Choosing the right practice mute can be a tricky decision. Weighing up characteristics such as volume, resistance, sound and of course price, with so many mutes currently available is a minefield. I have done some side-by-side testing on 6 different models here. Practicing or warming up with a practice mute is always going to have a large element of compromise, and is not generally recommended as part of a long-term practice plan. However, most people in the real world find that they need to use one either occasionally or regularly – it is about deciding what you are going to compromise on!
Over the years, the Denis Wick practice mutes have been the most popular, offering great value for money, decent intonation and a high level of resistance, perfect for opening out the throat especially in the low register. There is a tendency for most practice mutes to blow sharp in the low register, and this one is not too bad. Response is a bit sluggish, but this is to be expected from such a high level of resistance.
VERDICT: Good value basic practice mute *** (out of 5)
The UK best-seller over the past 10 years has been the Don Maslet mute. It is a really good all-rounder providing an even response across the range and options to change the level of resistance and volume. I found this to be comfortable for practice however it does not get quite as quiet as some of the others on the market, so not really one for an on-stage discreet warm-up! You pay more for this model, but what you lose in your pocket, you gain in all-round usability! Not reviewed here, but very similar to the Don Maslet mute in style and price is the Wallace Collection practice mute.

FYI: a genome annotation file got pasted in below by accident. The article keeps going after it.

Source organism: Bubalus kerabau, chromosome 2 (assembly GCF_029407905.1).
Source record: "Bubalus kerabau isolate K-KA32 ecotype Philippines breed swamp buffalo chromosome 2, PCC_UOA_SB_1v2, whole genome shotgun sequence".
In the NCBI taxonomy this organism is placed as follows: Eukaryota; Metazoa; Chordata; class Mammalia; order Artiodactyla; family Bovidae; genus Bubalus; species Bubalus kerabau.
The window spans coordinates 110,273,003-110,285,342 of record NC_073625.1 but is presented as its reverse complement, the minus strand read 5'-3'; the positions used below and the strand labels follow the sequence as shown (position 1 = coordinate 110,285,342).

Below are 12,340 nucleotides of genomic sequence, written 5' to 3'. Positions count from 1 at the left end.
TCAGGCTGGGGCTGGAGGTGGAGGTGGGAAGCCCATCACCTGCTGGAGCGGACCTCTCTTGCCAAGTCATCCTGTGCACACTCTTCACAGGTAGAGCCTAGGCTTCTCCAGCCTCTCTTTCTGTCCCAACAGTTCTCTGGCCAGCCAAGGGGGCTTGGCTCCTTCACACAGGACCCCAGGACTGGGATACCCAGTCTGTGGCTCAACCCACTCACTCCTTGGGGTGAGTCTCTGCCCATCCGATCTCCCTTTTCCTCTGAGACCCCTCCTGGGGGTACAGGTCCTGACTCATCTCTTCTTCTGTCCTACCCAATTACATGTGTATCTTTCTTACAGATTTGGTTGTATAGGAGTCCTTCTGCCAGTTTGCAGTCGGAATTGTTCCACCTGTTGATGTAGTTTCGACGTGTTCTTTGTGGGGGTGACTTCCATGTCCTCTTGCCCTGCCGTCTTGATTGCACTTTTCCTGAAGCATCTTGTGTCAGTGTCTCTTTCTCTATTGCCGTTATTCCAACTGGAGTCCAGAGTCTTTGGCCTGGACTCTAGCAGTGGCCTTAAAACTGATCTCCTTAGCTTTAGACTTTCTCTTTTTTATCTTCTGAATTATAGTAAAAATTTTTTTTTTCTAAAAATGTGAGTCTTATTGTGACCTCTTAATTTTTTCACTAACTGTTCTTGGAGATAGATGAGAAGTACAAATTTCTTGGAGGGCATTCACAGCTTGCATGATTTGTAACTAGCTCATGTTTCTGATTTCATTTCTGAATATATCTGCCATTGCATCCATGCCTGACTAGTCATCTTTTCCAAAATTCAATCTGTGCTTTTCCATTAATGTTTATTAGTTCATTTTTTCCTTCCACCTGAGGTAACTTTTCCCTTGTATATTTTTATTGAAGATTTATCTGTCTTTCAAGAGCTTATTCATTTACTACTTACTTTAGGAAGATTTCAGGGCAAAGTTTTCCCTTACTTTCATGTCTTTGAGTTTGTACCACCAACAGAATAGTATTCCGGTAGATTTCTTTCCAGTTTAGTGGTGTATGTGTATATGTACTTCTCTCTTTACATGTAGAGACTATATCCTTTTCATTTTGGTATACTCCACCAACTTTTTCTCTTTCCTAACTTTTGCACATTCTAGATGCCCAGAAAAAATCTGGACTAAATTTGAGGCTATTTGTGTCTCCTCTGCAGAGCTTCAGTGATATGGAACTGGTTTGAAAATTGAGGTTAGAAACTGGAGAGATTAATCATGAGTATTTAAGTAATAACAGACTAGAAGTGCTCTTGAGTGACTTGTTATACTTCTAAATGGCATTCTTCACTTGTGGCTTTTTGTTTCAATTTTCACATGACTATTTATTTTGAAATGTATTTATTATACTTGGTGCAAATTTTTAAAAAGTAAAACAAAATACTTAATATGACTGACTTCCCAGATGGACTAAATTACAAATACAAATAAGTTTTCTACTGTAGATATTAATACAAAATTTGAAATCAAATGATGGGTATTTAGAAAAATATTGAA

VERDICT: Good all-rounder ****
Relatively new to the UK market are the Bremner sshh Mutes. They are incredibly lightweight and pretty much dentproof with their moulded plastic design. They give good intonation, medium resistance and are great for a pre-gig warm up. They priced about the same as the Don Maslet.
VERDICT: Durable, responsive and good value ****
Yamaha’s Silent Brass system has been around for over 20 years and has had numerous improvements and additions over the years. The mute itself is compact and can be stored easily in the bell. The high quality pickup, amp and effects give as close to a ‘natural’ sound as is possible. They are also great for playing along with CDs, mp3 players, iPods etc. I have spoken to people who love this and use the full system a lot. I have spoken to even more people who have bought the full system and only ever use the mute! The mute itself is OK, intonation is fine and it is certainly quiet. Perhaps a bit too resistant for my taste, and definitely too pricey for my budget!
VERDICT: Packed with features and great tech, a bit expensive though ***
The Vincent Bach 1857 Practice Mute is just horrible. It is inexpensive and compact, but I am struggling to find anything else positive to say! It is extremely resistant without being quiet enough, and intonation is a huge battle. If you are looking at the lower price range, then I would recommend the Denis Wick over this in every respect.
VERDICT: Erm, possibly consider not practising rather than use this! *
The ‘Warm-Up’ from Best Brass looks great. It is really compact and quiet too. The response and intonation were not quite as good on this model as some of the others; however it is excellent value for money and will find a place in many players’ cases for a quick pre-gig warm up.
VERDICT: Very portable and convenient for gigs ****
I have come across many others over the years including mutes from Jo-Ral, Wallace Collection, Humes & Berg, Tom Crown and the eBrass (from Best Brass). I did not have these available to me for a side-by-side testing but your comments on any of these or the ones that I have reviewed above are welcomed!